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Best VPN firewalls

I have a corportate HQ and two (more to come) branch offices that I need to tie together.  My main objective is to get the servers talking on the same domain/forest.  If someone has a secure way to accomplish this without a VPN, I would love to hear it.  Otherwise, what is the best firewall/VPN solution?  I've looked at WatchGuard and SonicWall. Thoughts?
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MasterComputing
Asked:
MasterComputing
1 Solution
 
ZombieAutopsyCommented:
One way to connect the office would be a Poitn-to-Point T-1. thats how i have  one of mine. The other few are setup on VPN tunnels using a Cisco ASA 5510.
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SysExpertCommented:
VPN tunnel at the router level is probably the most flexible.

What about Dial in VPN in the future ?

I personally prefer the Netscreen ( juiper ) routers, reasonably priced and very powerful.
Even an NS 5 GT 201 or similar on ebay can handle 25 simultaneous  VPN tunnels - $70 - $170 each

There are newer models also available as the SSG series if needed.

I hope this helps !
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darthcontraCommented:
Personally, I would look at a Cisco ASA or integrated services router for the main office.
For the branch offices it would depend on number of users, but either a smaller ASA or possibly the Linksys RVO42 router.

You are talking 3 sites currently with more to come.  Do you have an idea for how many more?  This will determine the requirements of the main office device.
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mrbrain646Commented:
If you dont want to do VPN, use a dedicated ethernet drop. MPLS TLS from verizon. Other providers should have something similar.

For VPN i would go with cisco asa or the cheaper route would be sonicwall.
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jimmyray7Commented:
MPLS or Point-toPoint T1 will get you the connectivity without the overhead of VPN, at the expense of potentially higher monthly costs.  Since it sounds like these are somewhat permanent locations, it might be worth looking into.

If you decide to go the VPN route, Sonicwall firewalls are very price competitive and offer a lot of other valuable features.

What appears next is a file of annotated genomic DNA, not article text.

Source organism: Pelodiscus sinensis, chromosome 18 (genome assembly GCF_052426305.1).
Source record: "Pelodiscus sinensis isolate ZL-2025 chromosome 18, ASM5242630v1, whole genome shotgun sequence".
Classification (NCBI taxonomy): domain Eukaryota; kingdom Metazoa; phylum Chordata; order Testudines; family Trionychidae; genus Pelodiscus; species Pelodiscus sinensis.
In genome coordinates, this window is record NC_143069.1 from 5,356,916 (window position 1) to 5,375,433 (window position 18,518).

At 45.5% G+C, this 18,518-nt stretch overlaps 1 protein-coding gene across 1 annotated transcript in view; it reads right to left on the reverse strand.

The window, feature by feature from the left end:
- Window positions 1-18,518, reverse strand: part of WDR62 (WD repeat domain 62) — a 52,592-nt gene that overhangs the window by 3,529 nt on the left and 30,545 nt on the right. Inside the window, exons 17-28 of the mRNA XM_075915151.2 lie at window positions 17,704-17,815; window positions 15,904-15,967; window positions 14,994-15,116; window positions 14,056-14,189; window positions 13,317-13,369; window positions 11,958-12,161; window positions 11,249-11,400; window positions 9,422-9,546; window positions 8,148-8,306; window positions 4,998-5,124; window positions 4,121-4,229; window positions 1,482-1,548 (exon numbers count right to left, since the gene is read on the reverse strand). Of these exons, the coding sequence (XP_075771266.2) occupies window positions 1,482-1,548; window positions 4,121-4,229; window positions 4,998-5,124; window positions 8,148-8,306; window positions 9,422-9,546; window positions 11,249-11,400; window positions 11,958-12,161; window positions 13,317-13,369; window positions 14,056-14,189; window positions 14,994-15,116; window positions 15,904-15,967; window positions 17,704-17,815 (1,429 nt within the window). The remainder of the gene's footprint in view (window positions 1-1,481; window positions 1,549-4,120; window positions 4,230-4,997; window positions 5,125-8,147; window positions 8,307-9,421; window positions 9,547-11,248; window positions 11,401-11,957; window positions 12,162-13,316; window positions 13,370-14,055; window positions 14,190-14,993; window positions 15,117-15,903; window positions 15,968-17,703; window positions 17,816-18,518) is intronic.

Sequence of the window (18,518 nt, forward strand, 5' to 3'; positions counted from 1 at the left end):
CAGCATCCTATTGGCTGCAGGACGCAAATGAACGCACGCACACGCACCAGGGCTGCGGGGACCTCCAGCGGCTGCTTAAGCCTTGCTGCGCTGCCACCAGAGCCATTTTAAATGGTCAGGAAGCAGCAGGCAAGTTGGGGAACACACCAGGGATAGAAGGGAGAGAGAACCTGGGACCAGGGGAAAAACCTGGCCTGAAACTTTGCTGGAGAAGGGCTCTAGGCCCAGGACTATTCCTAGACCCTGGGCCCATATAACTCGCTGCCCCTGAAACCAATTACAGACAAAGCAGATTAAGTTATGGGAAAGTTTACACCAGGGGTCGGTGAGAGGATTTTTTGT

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deimarkCommented:
Have a look at Check Point UTM-1 appliances, especially the smaller Edge boxes
http://www.checkpoint.com/products/utm-1_edge

or Juniper small SSG/SRX range
http://www.juniper.net/us/en/products-services/security/srx-series/
http://www.juniper.net/us/en/products-services/security/ssg-series/

The Newer SSGs and SRX tend to be a bit more expensive than the older NS5GTs as mentioned above.  The 5GTs are still great little bits of kit but if official vendor support is a requirement then I would not consider them.

Both of these vendors provide very good enterprise level solutions with a similar level of performance and feature parity.  Each will allow remote access VPNs, ie the dial in VPN or users to connect to the corporate LAN form hotels etc

HTH
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Fred MarshallCommented:
Juniper Networks SSG series are very capable - lots of features and possibilities.  Excellent support.  Will support  plenty of VPNs

Cisco/Linksys RV042 for VPNs is a simpler approach.  I use them standalone for VPN connections.

Using fiber MPLS private connections between sites now.  No VPN but could do if desired.

Either way, all sites are on separate subnets.  So you have to decide how to handle that.
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jensskovCommented:
I will second to the statements that you are best off with router based VPN.

The Juniper SSG's are great products with good performance. If you are unexperienced with routers I would recommend something like ZyXEL ZyWALL USG-100 og maybe the new USG-25 or USG-50.

They are cheaper than Juniper, checkpoint, Wtachguard and sonicwall and you will not have to pay for support and upgrades.
You only pay a regular fee if you want antivirus and intrusion detection.
In my experience most people find them reasier to set up as they have wizzards for stuff like multiple WAN and for VPN setup.

But any of the products mention will be able to do the trick!

Just be aware how you set up your DNS structure and remember that traffic is routed on different subnets. If you need site to site traffic and not only site to HQ there are ways to solve that. IMO the Junipers SSG's do this the best way, but that's just my thought.


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MasterComputingAuthor Commented:
Thanks for all the input.  I think I'll go the Cisco ASA route.
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